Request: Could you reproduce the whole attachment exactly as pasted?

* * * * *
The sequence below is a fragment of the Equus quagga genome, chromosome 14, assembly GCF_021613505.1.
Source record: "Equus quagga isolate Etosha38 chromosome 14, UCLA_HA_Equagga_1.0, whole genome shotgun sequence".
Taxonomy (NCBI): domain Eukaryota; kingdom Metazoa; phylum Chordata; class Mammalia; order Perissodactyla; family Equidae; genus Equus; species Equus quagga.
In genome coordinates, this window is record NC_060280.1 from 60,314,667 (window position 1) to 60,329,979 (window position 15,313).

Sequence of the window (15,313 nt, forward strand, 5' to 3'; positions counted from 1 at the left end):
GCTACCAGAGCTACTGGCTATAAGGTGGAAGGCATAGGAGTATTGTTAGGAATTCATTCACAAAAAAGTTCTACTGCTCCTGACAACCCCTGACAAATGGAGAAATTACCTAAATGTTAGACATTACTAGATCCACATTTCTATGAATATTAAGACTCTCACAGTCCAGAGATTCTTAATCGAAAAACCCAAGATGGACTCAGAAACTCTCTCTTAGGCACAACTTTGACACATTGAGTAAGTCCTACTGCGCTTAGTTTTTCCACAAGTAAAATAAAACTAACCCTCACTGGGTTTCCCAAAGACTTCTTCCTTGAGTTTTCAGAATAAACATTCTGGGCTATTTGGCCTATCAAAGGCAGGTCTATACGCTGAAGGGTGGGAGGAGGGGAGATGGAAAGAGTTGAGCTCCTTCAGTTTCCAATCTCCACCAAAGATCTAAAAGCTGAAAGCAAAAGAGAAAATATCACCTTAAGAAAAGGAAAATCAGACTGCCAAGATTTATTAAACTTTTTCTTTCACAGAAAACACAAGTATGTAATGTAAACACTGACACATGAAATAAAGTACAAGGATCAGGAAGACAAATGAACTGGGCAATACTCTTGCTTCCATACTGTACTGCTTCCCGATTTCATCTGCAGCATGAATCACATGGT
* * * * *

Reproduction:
The sequence below is a fragment of the Equus quagga genome, chromosome 14, assembly GCF_021613505.1.
Source record: "Equus quagga isolate Etosha38 chromosome 14, UCLA_HA_Equagga_1.0, whole genome shotgun sequence".
Taxonomy (NCBI): domain Eukaryota; kingdom Metazoa; phylum Chordata; class Mammalia; order Perissodactyla; family Equidae; genus Equus; species Equus quagga.
In genome coordinates, this window is record NC_060280.1 from 60,314,667 (window position 1) to 60,329,979 (window position 15,313).

Sequence of the window (15,313 nt, forward strand, 5' to 3'; positions counted from 1 at the left end):
GCTACCAGAGCTACTGGCTATAAGGTGGAAGGCATAGGAGTATTGTTAGGAATTCATTCACAAAAAAGTTCTACTGCTCCTGACAACCCCTGACAAATGGAGAAATTACCTAAATGTTAGACATTACTAGATCCACATTTCTATGAATATTAAGACTCTCACAGTCCAGAGATTCTTAATCGAAAAACCCAAGATGGACTCAGAAACTCTCTCTTAGGCACAACTTTGACACATTGAGTAAGTCCTACTGCGCTTAGTTTTTCCACAAGTAAAATAAAACTAACCCTCACTGGGTTTCCCAAAGACTTCTTCCTTGAGTTTTCAGAATAAACATTCTGGGCTATTTGGCCTATCAAAGGCAGGTCTATACGCTGAAGGGTGGGAGGAGGGGAGATGGAAAGAGTTGAGCTCCTTCAGTTTCCAATCTCCACCAAAGATCTAAAAGCTGAAAGCAAAAGAGAAAATATCACCTTAAGAAAAGGAAAATCAGACTGCCAAGATTTATTAAACTTTTTCTTTCACAGAAAACACAAGTATGTAATGTAAACACTGACACATGAAATAAAGTACAAGGATCAGGAAGACAAATGAACTGGGCAATACTCTTGCTTCCATACTGTACTGCTTCCCGATTTCATCTGCAGCATGAATCACATGGT